Terminal (or wound) ballistics is the component of ballistics that studies the interaction of penetrating projectiles with living tissue and is therefore an emergency clinician’s primary interest. Ballistic missile wounding occurs by 2 primary mechanisms, described by the cavities created by the missile: the permanent cavity and temporary cavity.3,6 (See Figure 1.) As a missile penetrates the skin, it crushes and destroys the tissue in its path (creating a permanent cavity) while simultaneously imparting a shock wave that radiates outward from this path. This shock wave causes tissue to stretch and shear outward, followed by subsequent collapse and reverberation. The size of the permanent cavity is determined by the caliber of the bullet and its corresponding fragments. The temporary cavity is transitory, lasting only milliseconds, and its size is determined by the velocity of the missile. Higher velocities create larger temporary cavities, ranging up to 10-30 times the size of the missile’s permanent cavity.8,9 There is also a measurable pressure wave that travels in front of the missile, but it has not been found to impart any significance towards the wounding mechanism.10


There are 3 relevant principles in appreciating the extent of the wounding mechanism: energy transference, zones of injury, and secondary wounding.18 When a bullet strikes skin, the process of energy transference starts. The ability of the missile to transfer its kinetic energy is the primary determinant of tissue damage.5,19 (See Table 2.) Although clearly important, the projectile’s velocity is neither the only nor the dominant factor in energy transference, as seen with the effectiveness of low-velocity shotgun wounds and handguns using hollow-point rounds.

The zones of injury were first described by Wang and are conceptually linked to the mechanisms of ballistic wounding.20 (See Table 3.) The first zone is the permanent cavity, which is the primary wound cavity consisting of dead, crushed tissue. The second zone is the contusion zone, consisting of tissue adjacent to and encircling the permanent cavity. The tissue here is in an inflammatory state. It is swollen and bathed in a milieu of inflammatory mediators and cellular debris. The third zone is the concussion zone, or temporary cavity. Damage here occurs by stretching, shearing, or compression and is dependent on the cavity in which the missile travels and the tissue contents. Inelastic tissues such as bone, liver, and brain are highly susceptible to injury because they have little intrinsic ability to dissipate the energy transferred even if they are remote to the primary injury path.21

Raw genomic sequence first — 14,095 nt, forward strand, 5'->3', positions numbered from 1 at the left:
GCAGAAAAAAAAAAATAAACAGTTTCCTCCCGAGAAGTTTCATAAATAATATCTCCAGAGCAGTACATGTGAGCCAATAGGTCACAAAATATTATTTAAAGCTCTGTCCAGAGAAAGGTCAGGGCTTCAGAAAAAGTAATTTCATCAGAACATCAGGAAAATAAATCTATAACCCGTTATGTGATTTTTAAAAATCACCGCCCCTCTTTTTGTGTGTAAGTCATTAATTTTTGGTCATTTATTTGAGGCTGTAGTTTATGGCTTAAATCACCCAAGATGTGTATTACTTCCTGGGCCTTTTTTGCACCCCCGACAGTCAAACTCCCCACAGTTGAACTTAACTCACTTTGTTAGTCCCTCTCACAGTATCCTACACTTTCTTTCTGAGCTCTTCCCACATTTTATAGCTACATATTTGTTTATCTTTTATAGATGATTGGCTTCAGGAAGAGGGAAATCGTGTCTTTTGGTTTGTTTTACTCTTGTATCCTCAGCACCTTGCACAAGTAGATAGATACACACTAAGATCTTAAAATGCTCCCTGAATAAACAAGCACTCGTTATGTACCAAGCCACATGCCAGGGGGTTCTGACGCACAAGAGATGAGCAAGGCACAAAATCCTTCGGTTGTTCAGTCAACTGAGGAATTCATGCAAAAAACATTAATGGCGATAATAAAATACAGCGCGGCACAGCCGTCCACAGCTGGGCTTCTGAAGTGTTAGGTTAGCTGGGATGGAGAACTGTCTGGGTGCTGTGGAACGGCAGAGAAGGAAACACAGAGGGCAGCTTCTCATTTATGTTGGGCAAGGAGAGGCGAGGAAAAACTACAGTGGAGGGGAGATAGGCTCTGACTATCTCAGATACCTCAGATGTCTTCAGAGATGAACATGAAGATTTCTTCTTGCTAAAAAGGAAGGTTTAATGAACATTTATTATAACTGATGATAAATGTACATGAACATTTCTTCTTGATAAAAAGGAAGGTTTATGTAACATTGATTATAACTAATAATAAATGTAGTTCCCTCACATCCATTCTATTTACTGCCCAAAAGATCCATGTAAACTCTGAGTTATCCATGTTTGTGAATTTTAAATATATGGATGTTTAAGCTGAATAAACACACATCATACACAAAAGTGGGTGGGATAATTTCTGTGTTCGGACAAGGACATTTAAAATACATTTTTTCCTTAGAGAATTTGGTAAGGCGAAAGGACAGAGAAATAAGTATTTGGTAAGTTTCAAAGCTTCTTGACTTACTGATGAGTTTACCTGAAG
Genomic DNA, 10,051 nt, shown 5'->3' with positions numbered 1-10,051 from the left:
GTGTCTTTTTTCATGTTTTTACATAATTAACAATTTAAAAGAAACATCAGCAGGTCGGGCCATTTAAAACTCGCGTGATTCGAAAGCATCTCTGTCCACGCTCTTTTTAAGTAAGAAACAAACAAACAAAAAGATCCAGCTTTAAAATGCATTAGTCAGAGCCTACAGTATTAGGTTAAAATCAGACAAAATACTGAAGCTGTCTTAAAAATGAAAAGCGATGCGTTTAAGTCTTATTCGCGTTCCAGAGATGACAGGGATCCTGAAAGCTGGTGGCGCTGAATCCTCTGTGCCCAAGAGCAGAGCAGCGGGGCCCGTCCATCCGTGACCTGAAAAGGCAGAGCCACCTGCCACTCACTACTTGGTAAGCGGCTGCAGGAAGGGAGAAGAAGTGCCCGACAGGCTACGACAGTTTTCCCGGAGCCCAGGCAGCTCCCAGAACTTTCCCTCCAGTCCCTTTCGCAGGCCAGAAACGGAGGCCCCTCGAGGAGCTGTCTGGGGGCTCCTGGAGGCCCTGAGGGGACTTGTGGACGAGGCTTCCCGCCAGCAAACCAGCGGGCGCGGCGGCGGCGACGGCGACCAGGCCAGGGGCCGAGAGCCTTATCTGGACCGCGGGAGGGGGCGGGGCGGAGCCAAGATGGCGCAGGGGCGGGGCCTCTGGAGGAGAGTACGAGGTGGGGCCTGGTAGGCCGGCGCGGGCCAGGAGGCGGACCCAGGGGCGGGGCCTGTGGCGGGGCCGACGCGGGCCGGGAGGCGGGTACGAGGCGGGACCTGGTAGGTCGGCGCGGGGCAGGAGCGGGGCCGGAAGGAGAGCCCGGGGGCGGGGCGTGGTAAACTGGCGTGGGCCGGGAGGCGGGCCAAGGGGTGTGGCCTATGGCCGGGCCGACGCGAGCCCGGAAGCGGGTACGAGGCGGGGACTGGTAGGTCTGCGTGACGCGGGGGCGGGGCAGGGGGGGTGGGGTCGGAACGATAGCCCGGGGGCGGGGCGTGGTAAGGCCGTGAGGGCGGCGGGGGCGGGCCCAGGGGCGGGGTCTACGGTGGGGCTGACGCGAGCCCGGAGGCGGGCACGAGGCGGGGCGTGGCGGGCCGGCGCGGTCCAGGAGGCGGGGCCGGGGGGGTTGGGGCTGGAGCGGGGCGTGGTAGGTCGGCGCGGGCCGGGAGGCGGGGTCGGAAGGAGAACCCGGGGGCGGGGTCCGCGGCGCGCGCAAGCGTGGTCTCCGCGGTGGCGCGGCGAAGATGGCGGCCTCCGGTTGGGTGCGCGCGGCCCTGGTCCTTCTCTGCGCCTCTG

Secondary wounding is caused by missiles as well as wound infections. Secondary missile wounding occurs when the projectile strikes and breaks an object and accelerates some portion of that object through adjacent tissue. Examples of secondary missiles are bone fragments or objects such as clothing or buttons. Secondary missiles tend to move at much slower velocities, but can be equally destructive if they damage vital adjacent tissues (such as an artery). Contrary to popular belief, missiles are not sterile due to the heat they retain.15 As a bullet travels through tissue, a vacuum is created when the permanent and temporary cavities are formed. This vacuum pulls in potential infective sources such as clothing, dirt, and skin flora. Other potential inoculum include components of the cartridge or shotshell and devitalized bone fragments.22

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Last Modified: 07/19/2018